Finance Ministers Indicate Canada Pension Plan is Financially Sound

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The following News Release or Speech was posted on the Finance Canada Site May 25, 2009

Chelsea, May 25, 2009

Federal, provincial and territorial Ministers of Finance, as joint stewards of the Canada Pension Plan (CPP), today announced the results of the program’s triennial review at the close of their annual spring meetings at Meech Lake.

The review confirms that the CPP, a key pillar of Canada’s retirement income system, remains on a sound financial footing. “The CPP is well positioned to weather the current market turbulence,” said the Honourable Jim Flaherty, Minister of Finance. “Canadians can count on an affordable CPP today and for the future.”

The CPP provides over 3.6 million retired Canadians with benefits of up to $909 per month. During their meeting, Finance Ministers agreed that the contribution rate would remain unchanged at 9.9% of pensionable earnings.

While the financial market downturn has affected the Plan’s assets, income from these investments will not be needed to pay benefits for at least another decade, according to the Chief Actuary of the Plan.

Ministers also agreed to propose a number of changes to the Plan to better reflect the way Canadians live, work and retire. “A modern public pension plan should treat workers fairly regardless of the age at which they take their retirement pension or how they choose to retire,” the Finance Ministers concluded. “It should also recognize the need for some flexibility during contributors’ working years.”

Proposals to modernize the Plan in these respects will begin in 2011 and be phased in gradually. In particular, it is proposed that the CPP provide greater flexibility for those taking up the retirement benefit before the age of 65 to enable them to combine pension and work. The current requirement that they must either stop work or significantly reduce their earnings to receive their CPP retirement benefit will be removed. Those who choose to work while receiving the benefit will participate in the CPP and increase their pension. Their employers will also be required to participate. Participation will be voluntary for those over the age of 65. The proposed changes to CPP participation will apply to new and existing CPP pensioners.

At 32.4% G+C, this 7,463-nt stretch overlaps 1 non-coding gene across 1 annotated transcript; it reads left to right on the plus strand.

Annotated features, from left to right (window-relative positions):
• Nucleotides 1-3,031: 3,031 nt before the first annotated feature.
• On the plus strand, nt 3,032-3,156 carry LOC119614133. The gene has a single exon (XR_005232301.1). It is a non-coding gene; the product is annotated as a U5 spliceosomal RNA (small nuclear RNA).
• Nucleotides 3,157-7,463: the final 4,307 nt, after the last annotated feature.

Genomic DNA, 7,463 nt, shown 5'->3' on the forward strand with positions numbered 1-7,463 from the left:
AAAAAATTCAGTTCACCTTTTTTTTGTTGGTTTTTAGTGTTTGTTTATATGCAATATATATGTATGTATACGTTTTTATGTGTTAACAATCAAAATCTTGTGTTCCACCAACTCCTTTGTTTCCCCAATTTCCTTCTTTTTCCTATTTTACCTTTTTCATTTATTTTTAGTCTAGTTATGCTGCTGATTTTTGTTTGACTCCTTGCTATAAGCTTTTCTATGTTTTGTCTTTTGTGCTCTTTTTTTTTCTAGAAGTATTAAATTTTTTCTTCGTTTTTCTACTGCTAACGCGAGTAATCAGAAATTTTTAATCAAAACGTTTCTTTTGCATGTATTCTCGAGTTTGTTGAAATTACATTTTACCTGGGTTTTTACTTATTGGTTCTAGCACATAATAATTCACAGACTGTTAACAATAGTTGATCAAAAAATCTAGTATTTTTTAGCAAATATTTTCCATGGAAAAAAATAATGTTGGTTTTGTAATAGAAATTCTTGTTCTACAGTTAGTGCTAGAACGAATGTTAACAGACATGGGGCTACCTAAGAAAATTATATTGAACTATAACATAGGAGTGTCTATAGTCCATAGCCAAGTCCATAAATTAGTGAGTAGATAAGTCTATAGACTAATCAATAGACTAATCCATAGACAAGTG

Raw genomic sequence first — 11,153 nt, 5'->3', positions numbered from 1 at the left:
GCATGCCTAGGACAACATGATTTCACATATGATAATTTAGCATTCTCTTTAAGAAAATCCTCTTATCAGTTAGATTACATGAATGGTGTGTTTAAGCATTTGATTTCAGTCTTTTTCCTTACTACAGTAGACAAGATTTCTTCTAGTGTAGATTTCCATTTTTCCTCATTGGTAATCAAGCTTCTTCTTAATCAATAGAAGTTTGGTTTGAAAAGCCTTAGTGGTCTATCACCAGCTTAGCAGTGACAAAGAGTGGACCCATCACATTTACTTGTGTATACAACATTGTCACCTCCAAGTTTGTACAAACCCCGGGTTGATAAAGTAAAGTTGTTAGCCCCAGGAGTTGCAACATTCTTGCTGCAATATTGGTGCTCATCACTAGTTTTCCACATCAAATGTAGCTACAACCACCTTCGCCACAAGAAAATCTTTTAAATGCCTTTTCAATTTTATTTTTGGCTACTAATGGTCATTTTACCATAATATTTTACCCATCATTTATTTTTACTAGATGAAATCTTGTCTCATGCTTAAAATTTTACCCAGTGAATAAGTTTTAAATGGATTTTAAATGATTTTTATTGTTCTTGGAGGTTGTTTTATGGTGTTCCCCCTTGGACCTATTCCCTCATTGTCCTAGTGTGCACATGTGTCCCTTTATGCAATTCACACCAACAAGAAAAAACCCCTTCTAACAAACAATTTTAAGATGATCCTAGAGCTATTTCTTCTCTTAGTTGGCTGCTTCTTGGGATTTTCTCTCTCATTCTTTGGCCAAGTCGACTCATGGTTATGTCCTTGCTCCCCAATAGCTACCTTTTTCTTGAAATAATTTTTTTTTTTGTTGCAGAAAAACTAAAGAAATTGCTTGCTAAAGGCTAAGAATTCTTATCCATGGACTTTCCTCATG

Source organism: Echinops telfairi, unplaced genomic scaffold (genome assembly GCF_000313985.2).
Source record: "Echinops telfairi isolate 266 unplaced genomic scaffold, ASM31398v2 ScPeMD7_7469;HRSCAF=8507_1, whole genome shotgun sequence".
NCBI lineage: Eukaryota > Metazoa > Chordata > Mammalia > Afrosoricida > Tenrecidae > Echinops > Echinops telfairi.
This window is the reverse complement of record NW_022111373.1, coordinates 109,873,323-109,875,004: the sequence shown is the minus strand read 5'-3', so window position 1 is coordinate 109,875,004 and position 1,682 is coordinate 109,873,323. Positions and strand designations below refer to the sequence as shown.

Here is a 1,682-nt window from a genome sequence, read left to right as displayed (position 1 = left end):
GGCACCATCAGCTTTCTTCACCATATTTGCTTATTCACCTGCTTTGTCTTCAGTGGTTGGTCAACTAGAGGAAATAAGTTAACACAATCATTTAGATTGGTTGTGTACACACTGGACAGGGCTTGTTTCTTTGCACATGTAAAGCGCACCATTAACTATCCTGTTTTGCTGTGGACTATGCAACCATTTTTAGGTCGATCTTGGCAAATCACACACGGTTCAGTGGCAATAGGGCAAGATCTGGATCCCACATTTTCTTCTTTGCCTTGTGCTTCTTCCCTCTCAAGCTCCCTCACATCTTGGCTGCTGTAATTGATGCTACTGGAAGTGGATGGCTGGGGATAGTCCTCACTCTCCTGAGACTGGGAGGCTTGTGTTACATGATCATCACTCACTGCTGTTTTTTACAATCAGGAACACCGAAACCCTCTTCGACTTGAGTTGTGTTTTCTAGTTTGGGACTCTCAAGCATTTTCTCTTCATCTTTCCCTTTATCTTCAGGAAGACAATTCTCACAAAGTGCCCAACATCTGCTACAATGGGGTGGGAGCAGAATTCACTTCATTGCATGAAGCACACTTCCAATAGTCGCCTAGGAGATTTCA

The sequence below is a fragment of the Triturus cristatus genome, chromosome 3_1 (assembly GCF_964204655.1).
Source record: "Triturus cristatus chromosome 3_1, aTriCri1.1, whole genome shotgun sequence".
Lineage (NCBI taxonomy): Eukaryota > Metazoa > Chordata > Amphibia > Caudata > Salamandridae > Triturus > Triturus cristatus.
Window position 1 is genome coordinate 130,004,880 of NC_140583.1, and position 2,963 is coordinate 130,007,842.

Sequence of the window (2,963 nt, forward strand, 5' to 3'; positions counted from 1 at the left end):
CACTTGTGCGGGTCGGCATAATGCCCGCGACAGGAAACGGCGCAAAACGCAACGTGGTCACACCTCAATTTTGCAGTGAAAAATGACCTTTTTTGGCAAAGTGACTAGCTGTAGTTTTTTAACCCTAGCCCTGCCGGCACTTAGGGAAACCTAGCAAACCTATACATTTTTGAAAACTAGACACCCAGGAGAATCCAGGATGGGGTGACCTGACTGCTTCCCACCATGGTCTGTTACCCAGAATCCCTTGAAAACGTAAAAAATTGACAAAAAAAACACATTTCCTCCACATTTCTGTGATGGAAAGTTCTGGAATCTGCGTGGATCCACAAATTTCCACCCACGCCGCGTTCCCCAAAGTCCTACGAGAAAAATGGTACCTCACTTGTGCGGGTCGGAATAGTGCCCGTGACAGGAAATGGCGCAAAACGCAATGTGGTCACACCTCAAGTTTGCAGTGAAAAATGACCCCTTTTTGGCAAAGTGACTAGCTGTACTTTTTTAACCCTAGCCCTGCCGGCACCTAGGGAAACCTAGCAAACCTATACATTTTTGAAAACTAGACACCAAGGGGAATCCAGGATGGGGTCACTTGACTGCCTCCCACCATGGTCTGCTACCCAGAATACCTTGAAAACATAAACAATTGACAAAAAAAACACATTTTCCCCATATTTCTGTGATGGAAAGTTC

“This is an appropriate step towards helping Canadians increase their pensions,” said Minister Flaherty. “It will also better integrate the CPP with the changes made by this Government in 2007 to allow for phased retirement in employer sponsored pension plans.”

To improve equity in the Plan’s flexible retirement provisions, the adjustments made to CPP pensions that are taken before and after age 65 will be gradually returned to their fair values beginning in 2011. These adjustments have been unchanged since 1987 despite significant shifts in the factors that affect their level. The proposed changes will be gradually phased in over a number of years and will affect only new CPP pensioners.

The current economic downturn is a reminder that work interruptions occur for a variety of reasons, including involuntary job losses, and that time out of the labour force can lower the amount of one’s CPP pension. To provide greater flexibility to Canadians, an enhancement in the pension formula to exclude up to an additional year of low earnings is also being proposed by Finance Ministers.

Together, these changes will improve flexibility for working Canadians, enhance pension coverage, and improve equity in the CPP.

A number of technical changes are also proposed to the CPP. These changes include additional reporting by the Chief Actuary, clarification of provisions relating to late applicants for the CPP disability benefit, and the extension of refund and contribution election rules following income and contribution reassessments.

“The successful completion of the CPP triennial review and agreement by all Finance Ministers on these important changes underline the successful collaborative management that has been the hallmark of this key area of joint federal, provincial and territorial jurisdiction,” added Minister Flaherty. “The measures proposed today will ensure that the CPP continues to address the needs of Canadians, while remaining affordable and fair for future generations.”

A joint federal-provincial-territorial information paper will be posted on the Department of Finance Canada website. The paper outlines the proposed changes in greater detail and how they will affect Canadians.

For further information, media may contact:

Chisholm Pothier
Press Secretary
Office of the Minister of Finance

Jack Aubry
Media Relations
Department of Finance

SOURCE: Dept of Finance Newsroom


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